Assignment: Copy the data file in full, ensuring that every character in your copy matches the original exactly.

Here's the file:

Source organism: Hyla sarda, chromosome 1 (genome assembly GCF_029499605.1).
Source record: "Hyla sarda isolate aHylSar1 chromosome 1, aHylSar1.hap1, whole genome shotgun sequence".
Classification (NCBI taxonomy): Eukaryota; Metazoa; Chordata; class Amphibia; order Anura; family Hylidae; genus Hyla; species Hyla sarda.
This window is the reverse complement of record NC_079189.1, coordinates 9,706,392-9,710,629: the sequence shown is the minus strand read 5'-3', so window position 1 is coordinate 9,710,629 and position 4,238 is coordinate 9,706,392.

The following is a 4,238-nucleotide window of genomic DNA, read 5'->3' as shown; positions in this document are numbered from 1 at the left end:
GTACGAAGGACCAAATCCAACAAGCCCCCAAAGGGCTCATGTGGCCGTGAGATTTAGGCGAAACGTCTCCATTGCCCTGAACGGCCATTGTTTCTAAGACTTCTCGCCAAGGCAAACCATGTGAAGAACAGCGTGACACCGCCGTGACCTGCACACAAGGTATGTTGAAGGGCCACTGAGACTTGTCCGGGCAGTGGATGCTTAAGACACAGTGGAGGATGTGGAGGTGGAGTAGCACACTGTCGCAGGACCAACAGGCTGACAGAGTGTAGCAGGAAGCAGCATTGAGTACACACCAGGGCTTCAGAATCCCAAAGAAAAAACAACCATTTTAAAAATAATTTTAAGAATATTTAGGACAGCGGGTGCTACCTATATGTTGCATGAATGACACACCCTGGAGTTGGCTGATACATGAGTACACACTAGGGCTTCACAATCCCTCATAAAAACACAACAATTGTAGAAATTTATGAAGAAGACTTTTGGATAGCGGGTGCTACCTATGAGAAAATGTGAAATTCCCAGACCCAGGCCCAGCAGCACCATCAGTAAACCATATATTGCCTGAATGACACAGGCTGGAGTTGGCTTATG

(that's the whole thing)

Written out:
Source organism: Hyla sarda, chromosome 1 (genome assembly GCF_029499605.1).
Source record: "Hyla sarda isolate aHylSar1 chromosome 1, aHylSar1.hap1, whole genome shotgun sequence".
Classification (NCBI taxonomy): Eukaryota; Metazoa; Chordata; class Amphibia; order Anura; family Hylidae; genus Hyla; species Hyla sarda.
This window is the reverse complement of record NC_079189.1, coordinates 9,706,392-9,710,629: the sequence shown is the minus strand read 5'-3', so window position 1 is coordinate 9,710,629 and position 4,238 is coordinate 9,706,392.

The following is a 4,238-nucleotide window of genomic DNA, read 5'->3' as shown; positions in this document are numbered from 1 at the left end:
GTACGAAGGACCAAATCCAACAAGCCCCCAAAGGGCTCATGTGGCCGTGAGATTTAGGCGAAACGTCTCCATTGCCCTGAACGGCCATTGTTTCTAAGACTTCTCGCCAAGGCAAACCATGTGAAGAACAGCGTGACACCGCCGTGACCTGCACACAAGGTATGTTGAAGGGCCACTGAGACTTGTCCGGGCAGTGGATGCTTAAGACACAGTGGAGGATGTGGAGGTGGAGTAGCACACTGTCGCAGGACCAACAGGCTGACAGAGTGTAGCAGGAAGCAGCATTGAGTACACACCAGGGCTTCAGAATCCCAAAGAAAAAACAACCATTTTAAAAATAATTTTAAGAATATTTAGGACAGCGGGTGCTACCTATATGTTGCATGAATGACACACCCTGGAGTTGGCTGATACATGAGTACACACTAGGGCTTCACAATCCCTCATAAAAACACAACAATTGTAGAAATTTATGAAGAAGACTTTTGGATAGCGGGTGCTACCTATGAGAAAATGTGAAATTCCCAGACCCAGGCCCAGCAGCACCATCAGTAAACCATATATTGCCTGAATGACACAGGCTGGAGTTGGCTTATG